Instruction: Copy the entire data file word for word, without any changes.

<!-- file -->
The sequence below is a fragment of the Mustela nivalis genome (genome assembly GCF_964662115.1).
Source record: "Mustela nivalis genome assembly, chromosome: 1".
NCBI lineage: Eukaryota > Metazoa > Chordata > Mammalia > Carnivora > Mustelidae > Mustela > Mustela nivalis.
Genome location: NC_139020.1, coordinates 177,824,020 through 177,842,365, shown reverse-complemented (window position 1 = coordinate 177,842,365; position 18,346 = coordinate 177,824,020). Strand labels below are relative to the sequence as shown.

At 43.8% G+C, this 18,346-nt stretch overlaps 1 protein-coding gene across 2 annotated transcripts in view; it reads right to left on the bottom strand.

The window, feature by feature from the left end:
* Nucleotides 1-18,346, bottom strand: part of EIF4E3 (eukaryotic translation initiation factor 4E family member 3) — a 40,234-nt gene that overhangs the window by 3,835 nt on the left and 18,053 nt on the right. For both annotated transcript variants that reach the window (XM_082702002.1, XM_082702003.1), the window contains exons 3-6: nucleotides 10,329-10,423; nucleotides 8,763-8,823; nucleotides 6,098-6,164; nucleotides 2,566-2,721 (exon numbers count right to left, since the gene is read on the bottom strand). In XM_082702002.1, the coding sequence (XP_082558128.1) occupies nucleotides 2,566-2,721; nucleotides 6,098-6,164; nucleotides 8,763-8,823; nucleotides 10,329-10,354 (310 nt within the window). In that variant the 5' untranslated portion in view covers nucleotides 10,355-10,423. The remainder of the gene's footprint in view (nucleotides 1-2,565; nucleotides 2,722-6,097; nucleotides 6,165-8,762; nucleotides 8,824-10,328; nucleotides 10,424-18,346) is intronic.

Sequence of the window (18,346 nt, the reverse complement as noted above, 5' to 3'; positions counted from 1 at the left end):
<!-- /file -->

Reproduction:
The sequence below is a fragment of the Mustela nivalis genome (genome assembly GCF_964662115.1).
Source record: "Mustela nivalis genome assembly, chromosome: 1".
NCBI lineage: Eukaryota > Metazoa > Chordata > Mammalia > Carnivora > Mustelidae > Mustela > Mustela nivalis.
Genome location: NC_139020.1, coordinates 177,824,020 through 177,842,365, shown reverse-complemented (window position 1 = coordinate 177,842,365; position 18,346 = coordinate 177,824,020). Strand labels below are relative to the sequence as shown.

At 43.8% G+C, this 18,346-nt stretch overlaps 1 protein-coding gene across 2 annotated transcripts in view; it reads right to left on the bottom strand.

The window, feature by feature from the left end:
* Nucleotides 1-18,346, bottom strand: part of EIF4E3 (eukaryotic translation initiation factor 4E family member 3) — a 40,234-nt gene that overhangs the window by 3,835 nt on the left and 18,053 nt on the right. For both annotated transcript variants that reach the window (XM_082702002.1, XM_082702003.1), the window contains exons 3-6: nucleotides 10,329-10,423; nucleotides 8,763-8,823; nucleotides 6,098-6,164; nucleotides 2,566-2,721 (exon numbers count right to left, since the gene is read on the bottom strand). In XM_082702002.1, the coding sequence (XP_082558128.1) occupies nucleotides 2,566-2,721; nucleotides 6,098-6,164; nucleotides 8,763-8,823; nucleotides 10,329-10,354 (310 nt within the window). In that variant the 5' untranslated portion in view covers nucleotides 10,355-10,423. The remainder of the gene's footprint in view (nucleotides 1-2,565; nucleotides 2,722-6,097; nucleotides 6,165-8,762; nucleotides 8,824-10,328; nucleotides 10,424-18,346) is intronic.

Sequence of the window (18,346 nt, the reverse complement as noted above, 5' to 3'; positions counted from 1 at the left end):